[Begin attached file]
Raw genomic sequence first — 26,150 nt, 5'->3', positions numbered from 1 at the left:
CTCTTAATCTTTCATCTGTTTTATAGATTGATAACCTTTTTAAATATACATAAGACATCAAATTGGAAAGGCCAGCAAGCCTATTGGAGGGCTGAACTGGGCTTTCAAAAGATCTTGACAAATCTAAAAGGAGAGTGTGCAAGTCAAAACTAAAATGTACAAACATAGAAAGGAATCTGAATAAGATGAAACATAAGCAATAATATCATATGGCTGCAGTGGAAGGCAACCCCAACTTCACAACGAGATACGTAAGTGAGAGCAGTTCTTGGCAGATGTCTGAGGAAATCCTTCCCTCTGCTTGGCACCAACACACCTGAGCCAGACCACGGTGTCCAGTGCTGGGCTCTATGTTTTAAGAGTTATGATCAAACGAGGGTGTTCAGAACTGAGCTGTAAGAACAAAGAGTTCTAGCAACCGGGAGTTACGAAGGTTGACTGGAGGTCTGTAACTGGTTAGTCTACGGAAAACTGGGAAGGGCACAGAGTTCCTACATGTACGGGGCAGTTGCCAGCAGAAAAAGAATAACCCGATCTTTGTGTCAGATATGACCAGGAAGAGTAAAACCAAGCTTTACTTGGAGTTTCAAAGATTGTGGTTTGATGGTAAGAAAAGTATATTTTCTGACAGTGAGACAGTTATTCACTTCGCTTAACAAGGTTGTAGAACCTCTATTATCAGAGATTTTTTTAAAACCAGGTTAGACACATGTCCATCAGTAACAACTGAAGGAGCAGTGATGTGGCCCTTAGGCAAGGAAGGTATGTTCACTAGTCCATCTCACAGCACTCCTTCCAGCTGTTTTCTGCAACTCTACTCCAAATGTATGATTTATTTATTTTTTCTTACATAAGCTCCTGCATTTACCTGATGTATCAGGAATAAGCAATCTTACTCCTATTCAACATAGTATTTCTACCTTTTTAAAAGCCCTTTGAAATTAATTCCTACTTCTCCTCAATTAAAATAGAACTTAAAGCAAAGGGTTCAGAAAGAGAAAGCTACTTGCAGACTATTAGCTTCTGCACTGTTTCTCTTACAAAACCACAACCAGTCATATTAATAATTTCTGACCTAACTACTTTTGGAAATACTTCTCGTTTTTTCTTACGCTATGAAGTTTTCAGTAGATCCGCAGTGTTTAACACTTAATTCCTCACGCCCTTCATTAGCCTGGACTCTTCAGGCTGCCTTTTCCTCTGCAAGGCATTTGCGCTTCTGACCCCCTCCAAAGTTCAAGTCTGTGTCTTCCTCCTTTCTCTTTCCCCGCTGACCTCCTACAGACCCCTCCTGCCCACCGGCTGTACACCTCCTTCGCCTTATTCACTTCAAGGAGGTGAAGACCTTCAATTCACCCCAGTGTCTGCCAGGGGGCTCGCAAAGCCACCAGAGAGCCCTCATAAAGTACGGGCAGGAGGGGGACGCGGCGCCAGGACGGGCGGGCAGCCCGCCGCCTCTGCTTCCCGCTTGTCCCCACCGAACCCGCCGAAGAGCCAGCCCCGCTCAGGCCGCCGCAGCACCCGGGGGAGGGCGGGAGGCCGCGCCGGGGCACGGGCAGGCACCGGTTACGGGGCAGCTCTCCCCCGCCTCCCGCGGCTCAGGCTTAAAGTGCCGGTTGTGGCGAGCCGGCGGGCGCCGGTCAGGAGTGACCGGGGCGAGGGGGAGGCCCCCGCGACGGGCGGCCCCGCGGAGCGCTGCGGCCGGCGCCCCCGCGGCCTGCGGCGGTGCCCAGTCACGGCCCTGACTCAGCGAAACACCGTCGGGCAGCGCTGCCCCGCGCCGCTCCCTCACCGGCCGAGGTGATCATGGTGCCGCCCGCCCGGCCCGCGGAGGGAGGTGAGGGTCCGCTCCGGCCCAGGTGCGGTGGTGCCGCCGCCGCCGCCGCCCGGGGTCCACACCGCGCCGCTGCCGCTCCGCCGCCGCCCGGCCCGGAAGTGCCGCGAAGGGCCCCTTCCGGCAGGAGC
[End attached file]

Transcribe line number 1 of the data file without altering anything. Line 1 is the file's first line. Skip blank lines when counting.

Raw genomic sequence first — 26,150 nt, 5'->3', positions numbered from 1 at the left: